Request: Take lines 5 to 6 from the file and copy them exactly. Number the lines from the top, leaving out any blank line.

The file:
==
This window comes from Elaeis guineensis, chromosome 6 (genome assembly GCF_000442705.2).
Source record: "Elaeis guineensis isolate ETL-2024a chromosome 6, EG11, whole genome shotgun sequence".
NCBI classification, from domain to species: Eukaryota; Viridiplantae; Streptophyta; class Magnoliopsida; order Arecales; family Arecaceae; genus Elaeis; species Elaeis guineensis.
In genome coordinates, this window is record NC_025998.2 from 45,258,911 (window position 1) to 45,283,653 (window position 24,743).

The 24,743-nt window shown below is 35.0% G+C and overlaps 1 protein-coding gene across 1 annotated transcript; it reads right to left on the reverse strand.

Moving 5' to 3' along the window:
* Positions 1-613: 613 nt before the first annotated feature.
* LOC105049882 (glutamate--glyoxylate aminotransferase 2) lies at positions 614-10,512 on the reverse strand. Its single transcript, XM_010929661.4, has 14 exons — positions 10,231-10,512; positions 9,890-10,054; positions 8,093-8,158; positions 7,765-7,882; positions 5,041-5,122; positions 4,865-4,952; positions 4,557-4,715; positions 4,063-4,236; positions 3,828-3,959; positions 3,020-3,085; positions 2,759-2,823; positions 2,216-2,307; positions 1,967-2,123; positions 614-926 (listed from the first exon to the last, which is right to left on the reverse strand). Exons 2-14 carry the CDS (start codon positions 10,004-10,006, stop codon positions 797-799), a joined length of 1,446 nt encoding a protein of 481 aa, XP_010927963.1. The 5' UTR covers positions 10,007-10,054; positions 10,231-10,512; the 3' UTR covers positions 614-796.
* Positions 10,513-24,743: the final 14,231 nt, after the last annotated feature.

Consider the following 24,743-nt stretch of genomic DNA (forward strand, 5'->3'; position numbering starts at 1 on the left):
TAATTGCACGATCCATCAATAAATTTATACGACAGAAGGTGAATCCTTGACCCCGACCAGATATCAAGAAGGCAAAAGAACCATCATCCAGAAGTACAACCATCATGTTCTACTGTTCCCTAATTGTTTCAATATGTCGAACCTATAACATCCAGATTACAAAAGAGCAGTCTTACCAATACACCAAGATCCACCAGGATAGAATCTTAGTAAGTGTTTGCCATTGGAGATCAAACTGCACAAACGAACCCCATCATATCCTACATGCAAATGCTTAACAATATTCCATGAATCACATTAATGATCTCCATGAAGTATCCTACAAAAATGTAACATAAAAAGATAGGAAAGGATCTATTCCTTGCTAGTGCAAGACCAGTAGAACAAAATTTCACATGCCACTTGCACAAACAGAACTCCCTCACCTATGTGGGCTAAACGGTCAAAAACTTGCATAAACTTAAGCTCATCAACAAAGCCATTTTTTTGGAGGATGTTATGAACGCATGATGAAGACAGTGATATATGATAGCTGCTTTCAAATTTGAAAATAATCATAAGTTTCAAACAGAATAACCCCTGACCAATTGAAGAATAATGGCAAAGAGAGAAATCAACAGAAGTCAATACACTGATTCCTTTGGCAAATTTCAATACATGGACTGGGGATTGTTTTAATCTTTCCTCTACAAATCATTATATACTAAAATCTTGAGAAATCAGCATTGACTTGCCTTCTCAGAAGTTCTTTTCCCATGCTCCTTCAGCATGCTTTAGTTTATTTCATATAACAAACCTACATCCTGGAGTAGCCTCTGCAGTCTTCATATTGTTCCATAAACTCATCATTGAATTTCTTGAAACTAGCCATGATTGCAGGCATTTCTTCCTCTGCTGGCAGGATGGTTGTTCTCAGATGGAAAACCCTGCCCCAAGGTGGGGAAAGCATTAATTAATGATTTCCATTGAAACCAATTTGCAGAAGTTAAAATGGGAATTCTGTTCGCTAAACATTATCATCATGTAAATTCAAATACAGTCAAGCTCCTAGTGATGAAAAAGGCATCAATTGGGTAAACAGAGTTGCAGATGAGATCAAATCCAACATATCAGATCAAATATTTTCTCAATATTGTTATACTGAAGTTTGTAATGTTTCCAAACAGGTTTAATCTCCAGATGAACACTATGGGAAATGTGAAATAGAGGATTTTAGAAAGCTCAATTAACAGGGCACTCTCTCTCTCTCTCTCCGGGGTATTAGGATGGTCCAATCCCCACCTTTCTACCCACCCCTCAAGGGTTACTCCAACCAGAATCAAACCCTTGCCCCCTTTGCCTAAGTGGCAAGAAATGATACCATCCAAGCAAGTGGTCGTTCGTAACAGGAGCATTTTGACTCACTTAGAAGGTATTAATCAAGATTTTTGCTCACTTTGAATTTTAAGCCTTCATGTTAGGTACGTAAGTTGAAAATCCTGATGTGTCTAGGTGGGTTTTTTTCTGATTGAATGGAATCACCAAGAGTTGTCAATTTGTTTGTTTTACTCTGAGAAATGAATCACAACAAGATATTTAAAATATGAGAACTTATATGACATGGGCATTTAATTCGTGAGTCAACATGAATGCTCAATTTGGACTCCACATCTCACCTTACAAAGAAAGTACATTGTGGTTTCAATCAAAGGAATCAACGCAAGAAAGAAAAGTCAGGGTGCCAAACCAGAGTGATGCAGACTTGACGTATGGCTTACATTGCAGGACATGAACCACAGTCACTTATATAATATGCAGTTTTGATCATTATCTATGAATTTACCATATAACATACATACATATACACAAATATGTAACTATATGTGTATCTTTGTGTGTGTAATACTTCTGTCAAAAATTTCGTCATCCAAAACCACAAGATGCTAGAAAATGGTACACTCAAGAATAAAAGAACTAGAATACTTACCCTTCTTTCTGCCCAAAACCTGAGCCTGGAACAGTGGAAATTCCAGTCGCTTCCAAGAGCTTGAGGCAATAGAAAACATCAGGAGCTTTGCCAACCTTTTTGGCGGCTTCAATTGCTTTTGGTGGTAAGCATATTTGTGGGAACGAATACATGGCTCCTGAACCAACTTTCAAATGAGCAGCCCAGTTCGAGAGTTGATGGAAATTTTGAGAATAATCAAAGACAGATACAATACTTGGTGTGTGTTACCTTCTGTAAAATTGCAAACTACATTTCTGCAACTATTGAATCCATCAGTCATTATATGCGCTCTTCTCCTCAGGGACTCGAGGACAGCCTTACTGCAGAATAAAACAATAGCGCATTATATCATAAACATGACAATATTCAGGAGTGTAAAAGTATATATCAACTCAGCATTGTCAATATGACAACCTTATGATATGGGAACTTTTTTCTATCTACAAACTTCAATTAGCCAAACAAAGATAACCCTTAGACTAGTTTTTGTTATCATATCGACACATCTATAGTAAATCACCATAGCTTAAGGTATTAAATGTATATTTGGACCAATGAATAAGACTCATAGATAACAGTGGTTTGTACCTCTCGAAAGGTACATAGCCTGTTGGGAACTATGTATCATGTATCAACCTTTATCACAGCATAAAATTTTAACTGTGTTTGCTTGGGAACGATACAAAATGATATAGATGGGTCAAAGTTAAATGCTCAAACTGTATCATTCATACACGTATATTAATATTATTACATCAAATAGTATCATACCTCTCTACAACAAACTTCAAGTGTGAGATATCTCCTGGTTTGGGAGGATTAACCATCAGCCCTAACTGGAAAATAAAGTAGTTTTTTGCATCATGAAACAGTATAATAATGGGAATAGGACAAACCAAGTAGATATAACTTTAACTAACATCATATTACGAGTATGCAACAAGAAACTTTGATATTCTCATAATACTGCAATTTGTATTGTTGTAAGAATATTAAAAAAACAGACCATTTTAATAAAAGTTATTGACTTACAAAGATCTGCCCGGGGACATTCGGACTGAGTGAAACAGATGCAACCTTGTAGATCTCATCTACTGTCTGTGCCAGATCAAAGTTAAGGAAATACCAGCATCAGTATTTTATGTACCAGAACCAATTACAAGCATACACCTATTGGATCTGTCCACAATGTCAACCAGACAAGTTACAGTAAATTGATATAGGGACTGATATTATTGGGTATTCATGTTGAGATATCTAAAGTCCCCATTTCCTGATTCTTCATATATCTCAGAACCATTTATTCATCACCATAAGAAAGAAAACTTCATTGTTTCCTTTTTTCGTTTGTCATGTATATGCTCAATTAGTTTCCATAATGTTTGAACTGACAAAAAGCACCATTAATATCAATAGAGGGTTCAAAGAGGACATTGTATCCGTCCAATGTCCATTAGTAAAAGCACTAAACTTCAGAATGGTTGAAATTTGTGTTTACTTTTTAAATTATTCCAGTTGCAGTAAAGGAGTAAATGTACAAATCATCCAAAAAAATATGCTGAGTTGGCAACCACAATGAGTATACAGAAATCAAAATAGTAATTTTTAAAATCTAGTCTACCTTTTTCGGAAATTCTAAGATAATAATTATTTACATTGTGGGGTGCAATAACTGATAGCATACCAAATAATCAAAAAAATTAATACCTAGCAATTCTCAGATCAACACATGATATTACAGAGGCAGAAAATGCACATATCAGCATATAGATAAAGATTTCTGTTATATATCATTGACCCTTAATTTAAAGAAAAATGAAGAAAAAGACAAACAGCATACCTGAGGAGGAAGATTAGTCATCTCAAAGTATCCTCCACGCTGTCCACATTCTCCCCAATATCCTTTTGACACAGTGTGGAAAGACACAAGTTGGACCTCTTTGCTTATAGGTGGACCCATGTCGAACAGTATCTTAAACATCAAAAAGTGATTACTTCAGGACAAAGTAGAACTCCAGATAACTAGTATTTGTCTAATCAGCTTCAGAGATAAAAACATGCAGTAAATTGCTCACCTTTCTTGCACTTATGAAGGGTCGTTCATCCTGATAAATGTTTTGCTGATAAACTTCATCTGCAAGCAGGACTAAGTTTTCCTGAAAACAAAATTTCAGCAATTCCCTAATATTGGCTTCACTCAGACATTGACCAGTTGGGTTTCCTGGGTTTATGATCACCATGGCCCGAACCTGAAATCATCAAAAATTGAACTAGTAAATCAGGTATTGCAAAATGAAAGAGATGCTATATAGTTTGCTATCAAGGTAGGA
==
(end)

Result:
The 24,743-nt window shown below is 35.0% G+C and overlaps 1 protein-coding gene across 1 annotated transcript; it reads right to left on the reverse strand.

Moving 5' to 3' along the window: